This court remanded this case to our district court under that mandate. That court ruled that in applying the statute equally to both sexes the age of majority should be 21. My agreement with the instant opinion that that ruling was not properly applied in this case is based on two propositions: First, the reasons stated therein. Second and more important in my mind is something which seems to have been forgotten or overlooked.

This is a case in equity, a controversy between two individuals, not as to current and ongoing support money for a minor child, but for an alleged accumulation of past due support money of $100 per month for three years, totalling $3,600, claimed to have accrued under a divorce decree which made no such order; and which could not by any logic or reason in law or equity be construed to have so provided.

I reiterate with the firmest possible conviction that in my judgment it would be wholly discordant to principles of equity and justice to impose such an unexpected and unplanned for burden upon the defendant by an ex post facto change of the rules after the entry of the decree. To avoid repetition here, in support of what I have said herein I refer to the main and concurring opinions in our prior decision in this case, Utah, 1976, 552 P.2d 112, and authorities therein cited.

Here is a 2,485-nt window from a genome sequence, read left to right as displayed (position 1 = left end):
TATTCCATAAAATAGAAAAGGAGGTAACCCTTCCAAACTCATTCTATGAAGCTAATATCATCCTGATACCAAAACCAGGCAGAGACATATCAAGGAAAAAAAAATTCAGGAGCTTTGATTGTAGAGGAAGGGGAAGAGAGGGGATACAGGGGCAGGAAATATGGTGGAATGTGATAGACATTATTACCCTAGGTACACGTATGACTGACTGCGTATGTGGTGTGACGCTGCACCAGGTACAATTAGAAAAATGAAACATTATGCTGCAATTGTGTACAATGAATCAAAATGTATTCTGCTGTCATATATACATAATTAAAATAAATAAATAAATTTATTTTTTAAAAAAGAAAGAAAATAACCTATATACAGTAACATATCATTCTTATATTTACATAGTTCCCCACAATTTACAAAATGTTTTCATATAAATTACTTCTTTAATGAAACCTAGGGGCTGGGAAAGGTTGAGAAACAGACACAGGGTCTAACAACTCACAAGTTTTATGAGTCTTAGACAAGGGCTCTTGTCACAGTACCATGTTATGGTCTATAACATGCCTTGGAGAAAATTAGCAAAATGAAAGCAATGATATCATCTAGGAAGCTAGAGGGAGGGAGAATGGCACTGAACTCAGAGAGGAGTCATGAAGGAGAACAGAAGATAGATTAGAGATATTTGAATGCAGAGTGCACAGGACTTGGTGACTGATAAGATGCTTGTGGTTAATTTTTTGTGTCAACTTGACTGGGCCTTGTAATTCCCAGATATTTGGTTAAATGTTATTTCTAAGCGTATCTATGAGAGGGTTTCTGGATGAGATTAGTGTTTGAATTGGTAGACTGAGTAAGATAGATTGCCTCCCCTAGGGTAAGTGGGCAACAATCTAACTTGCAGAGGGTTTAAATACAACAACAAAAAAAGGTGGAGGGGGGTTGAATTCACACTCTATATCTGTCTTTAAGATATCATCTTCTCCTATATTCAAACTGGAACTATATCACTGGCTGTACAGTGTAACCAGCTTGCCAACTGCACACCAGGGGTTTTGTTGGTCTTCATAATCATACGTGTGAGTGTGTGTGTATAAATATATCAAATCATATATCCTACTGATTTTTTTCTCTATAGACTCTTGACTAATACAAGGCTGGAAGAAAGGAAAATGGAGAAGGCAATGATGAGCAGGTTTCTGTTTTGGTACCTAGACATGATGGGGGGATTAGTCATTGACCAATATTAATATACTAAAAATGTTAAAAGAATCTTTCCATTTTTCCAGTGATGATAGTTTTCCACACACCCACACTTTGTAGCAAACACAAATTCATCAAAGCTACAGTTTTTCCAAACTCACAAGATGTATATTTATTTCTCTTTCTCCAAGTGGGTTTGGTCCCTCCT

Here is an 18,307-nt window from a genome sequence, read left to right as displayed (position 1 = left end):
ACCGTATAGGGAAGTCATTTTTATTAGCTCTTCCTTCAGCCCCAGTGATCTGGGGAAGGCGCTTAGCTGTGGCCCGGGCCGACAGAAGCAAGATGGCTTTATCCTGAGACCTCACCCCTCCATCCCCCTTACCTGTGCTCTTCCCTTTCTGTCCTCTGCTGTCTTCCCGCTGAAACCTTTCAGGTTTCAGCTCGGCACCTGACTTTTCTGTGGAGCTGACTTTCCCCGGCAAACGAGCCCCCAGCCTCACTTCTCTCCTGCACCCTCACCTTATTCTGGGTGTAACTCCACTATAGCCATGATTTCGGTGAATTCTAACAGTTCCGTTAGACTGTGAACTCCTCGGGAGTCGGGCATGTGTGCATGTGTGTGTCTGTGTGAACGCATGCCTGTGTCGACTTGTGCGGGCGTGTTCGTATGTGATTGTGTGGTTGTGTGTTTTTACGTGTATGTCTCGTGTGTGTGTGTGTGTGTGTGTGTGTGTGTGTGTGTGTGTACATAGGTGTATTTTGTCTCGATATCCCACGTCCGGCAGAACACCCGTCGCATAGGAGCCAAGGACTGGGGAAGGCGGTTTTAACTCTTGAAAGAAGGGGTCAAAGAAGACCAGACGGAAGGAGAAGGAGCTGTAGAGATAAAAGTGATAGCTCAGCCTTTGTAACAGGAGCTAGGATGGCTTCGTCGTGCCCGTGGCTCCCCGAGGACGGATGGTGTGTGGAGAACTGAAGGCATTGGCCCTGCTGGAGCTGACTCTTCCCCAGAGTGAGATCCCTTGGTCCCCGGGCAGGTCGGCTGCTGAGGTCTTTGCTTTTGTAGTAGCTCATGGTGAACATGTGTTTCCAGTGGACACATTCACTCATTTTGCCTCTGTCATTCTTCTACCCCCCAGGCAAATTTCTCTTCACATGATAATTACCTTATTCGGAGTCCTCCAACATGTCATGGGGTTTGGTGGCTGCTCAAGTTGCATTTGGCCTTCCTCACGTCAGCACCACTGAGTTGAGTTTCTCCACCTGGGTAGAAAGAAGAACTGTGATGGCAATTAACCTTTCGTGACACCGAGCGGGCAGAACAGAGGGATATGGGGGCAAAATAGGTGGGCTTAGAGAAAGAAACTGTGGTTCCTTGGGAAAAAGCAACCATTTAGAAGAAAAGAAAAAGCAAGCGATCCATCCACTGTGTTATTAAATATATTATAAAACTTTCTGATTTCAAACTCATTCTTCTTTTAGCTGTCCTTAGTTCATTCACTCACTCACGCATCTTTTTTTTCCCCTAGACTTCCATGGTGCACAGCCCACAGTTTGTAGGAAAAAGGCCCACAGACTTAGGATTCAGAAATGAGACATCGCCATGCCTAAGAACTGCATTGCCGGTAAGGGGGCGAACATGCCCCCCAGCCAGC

ELLETT, Chief Justice: (concurring and dissenting).

I concur, except that I think costs should be awarded to the prevailing party pursuant to Rule 54(d)(1), U.R.C.P. The defendant is the prevailing party and should have his costs.

MAUGHAN, Justice: (dissenting).

For reasons stated in my dissenting opinion in Stanton v. Stanton, Utah, 552 P.2d 112, 116 (1976), I again dissent.


[1] Section 15-2-1, U.C.A. 1953, formerly provided the period of minority extends in males to the age of twenty-one years and in females to that of eighteen years.

[2] See pages 17 and 18 of opinion, Stanton v. Stanton, 421 U.S. 7, 95 S. Ct. 1373, 43 L. Ed. 2d 688 (1975), "Stanton I."

[3] Stanton v. Stanton, Utah, 552 P.2d 112 (1976).

[4] Stanton v. Stanton, "Stanton II," on appeal from the Supreme Court of Utah, ___ U.S. ___, 97 S. Ct. 717, 50 L. Ed. 2d 723 1977.

[5] Passed March 13, 1975. In effect May 13, 1975.